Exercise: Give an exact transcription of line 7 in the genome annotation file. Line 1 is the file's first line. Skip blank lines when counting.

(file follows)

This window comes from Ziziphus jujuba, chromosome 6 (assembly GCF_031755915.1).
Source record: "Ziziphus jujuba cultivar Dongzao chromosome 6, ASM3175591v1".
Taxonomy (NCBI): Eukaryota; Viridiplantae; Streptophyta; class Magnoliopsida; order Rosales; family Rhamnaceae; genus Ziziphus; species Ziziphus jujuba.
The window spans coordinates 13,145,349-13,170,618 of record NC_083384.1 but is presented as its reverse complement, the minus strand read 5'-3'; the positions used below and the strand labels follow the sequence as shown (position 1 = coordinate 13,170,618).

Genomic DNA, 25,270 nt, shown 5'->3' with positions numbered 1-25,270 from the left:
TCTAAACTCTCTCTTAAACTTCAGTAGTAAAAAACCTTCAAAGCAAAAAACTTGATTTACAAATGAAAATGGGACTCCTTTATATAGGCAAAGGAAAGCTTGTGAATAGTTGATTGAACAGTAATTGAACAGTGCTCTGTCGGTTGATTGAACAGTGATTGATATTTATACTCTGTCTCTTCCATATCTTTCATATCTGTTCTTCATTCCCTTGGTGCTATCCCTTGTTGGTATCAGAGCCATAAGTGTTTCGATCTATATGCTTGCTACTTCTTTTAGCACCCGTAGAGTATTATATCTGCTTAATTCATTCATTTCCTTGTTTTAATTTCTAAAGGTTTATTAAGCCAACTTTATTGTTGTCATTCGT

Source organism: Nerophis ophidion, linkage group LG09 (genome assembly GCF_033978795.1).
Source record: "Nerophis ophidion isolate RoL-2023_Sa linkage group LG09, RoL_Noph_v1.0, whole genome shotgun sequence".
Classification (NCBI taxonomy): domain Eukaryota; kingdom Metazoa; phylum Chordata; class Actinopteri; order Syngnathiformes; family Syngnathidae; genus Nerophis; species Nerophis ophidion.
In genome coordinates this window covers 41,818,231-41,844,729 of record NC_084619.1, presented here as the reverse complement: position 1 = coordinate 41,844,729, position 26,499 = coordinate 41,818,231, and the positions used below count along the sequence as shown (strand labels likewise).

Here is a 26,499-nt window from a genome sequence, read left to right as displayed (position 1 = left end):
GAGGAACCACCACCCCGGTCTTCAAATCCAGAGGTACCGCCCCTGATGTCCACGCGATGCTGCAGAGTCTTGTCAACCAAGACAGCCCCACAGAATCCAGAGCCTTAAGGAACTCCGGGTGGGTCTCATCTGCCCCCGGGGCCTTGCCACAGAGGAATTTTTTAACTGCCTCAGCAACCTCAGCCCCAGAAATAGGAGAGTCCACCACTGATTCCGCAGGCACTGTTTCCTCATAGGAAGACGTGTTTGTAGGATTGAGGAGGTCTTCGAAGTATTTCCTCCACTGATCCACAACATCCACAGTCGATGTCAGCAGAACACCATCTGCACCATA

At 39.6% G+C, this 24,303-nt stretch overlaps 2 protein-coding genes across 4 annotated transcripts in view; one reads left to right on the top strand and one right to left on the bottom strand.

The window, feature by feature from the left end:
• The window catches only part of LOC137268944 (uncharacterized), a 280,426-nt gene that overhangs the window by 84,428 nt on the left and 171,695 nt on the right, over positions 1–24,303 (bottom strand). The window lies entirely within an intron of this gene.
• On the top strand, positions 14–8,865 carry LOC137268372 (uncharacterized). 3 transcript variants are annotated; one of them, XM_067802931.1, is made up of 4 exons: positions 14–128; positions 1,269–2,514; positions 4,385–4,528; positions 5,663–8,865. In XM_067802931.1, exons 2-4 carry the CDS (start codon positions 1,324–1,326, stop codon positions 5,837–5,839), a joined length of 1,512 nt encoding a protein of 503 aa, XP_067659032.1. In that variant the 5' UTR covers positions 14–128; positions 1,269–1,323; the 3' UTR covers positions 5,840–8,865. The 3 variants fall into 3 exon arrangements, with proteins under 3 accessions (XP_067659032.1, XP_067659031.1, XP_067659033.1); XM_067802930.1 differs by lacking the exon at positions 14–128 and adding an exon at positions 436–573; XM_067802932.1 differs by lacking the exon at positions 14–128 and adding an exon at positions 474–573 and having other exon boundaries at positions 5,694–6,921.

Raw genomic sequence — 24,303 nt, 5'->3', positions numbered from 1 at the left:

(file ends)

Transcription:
Source organism: Nerophis ophidion, linkage group LG09 (genome assembly GCF_033978795.1).